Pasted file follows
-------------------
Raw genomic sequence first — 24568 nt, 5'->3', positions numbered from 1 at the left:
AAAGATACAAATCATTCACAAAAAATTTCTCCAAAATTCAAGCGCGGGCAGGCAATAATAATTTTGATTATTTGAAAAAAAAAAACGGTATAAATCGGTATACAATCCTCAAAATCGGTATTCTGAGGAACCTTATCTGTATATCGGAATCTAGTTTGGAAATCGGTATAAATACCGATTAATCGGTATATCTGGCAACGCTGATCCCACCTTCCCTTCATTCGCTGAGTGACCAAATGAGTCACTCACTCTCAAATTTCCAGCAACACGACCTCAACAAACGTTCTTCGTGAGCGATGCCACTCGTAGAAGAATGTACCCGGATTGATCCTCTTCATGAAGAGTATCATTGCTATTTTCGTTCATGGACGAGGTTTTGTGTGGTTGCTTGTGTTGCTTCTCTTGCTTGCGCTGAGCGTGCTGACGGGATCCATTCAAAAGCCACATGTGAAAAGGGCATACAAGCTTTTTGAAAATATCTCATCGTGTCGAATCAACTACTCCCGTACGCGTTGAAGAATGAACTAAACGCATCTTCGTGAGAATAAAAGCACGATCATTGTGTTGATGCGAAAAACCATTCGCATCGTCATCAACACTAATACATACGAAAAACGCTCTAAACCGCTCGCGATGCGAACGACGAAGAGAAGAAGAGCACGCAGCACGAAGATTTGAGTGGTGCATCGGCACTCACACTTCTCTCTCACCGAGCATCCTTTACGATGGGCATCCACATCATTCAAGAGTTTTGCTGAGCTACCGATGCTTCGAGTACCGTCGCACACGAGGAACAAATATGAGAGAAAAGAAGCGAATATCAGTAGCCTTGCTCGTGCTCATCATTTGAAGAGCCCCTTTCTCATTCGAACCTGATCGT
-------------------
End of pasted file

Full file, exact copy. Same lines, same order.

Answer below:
Raw genomic sequence first — 24568 nt, 5'->3', positions numbered from 1 at the left:
AAAGATACAAATCATTCACAAAAAATTTCTCCAAAATTCAAGCGCGGGCAGGCAATAATAATTTTGATTATTTGAAAAAAAAAAACGGTATAAATCGGTATACAATCCTCAAAATCGGTATTCTGAGGAACCTTATCTGTATATCGGAATCTAGTTTGGAAATCGGTATAAATACCGATTAATCGGTATATCTGGCAACGCTGATCCCACCTTCCCTTCATTCGCTGAGTGACCAAATGAGTCACTCACTCTCAAATTTCCAGCAACACGACCTCAACAAACGTTCTTCGTGAGCGATGCCACTCGTAGAAGAATGTACCCGGATTGATCCTCTTCATGAAGAGTATCATTGCTATTTTCGTTCATGGACGAGGTTTTGTGTGGTTGCTTGTGTTGCTTCTCTTGCTTGCGCTGAGCGTGCTGACGGGATCCATTCAAAAGCCACATGTGAAAAGGGCATACAAGCTTTTTGAAAATATCTCATCGTGTCGAATCAACTACTCCCGTACGCGTTGAAGAATGAACTAAACGCATCTTCGTGAGAATAAAAGCACGATCATTGTGTTGATGCGAAAAACCATTCGCATCGTCATCAACACTAATACATACGAAAAACGCTCTAAACCGCTCGCGATGCGAACGACGAAGAGAAGAAGAGCACGCAGCACGAAGATTTGAGTGGTGCATCGGCACTCACACTTCTCTCTCACCGAGCATCCTTTACGATGGGCATCCACATCATTCAAGAGTTTTGCTGAGCTACCGATGCTTCGAGTACCGTCGCACACGAGGAACAAATATGAGAGAAAAGAAGCGAATATCAGTAGCCTTGCTCGTGCTCATCATTTGAAGAGCCCCTTTCTCATTCGAACCTGATCGT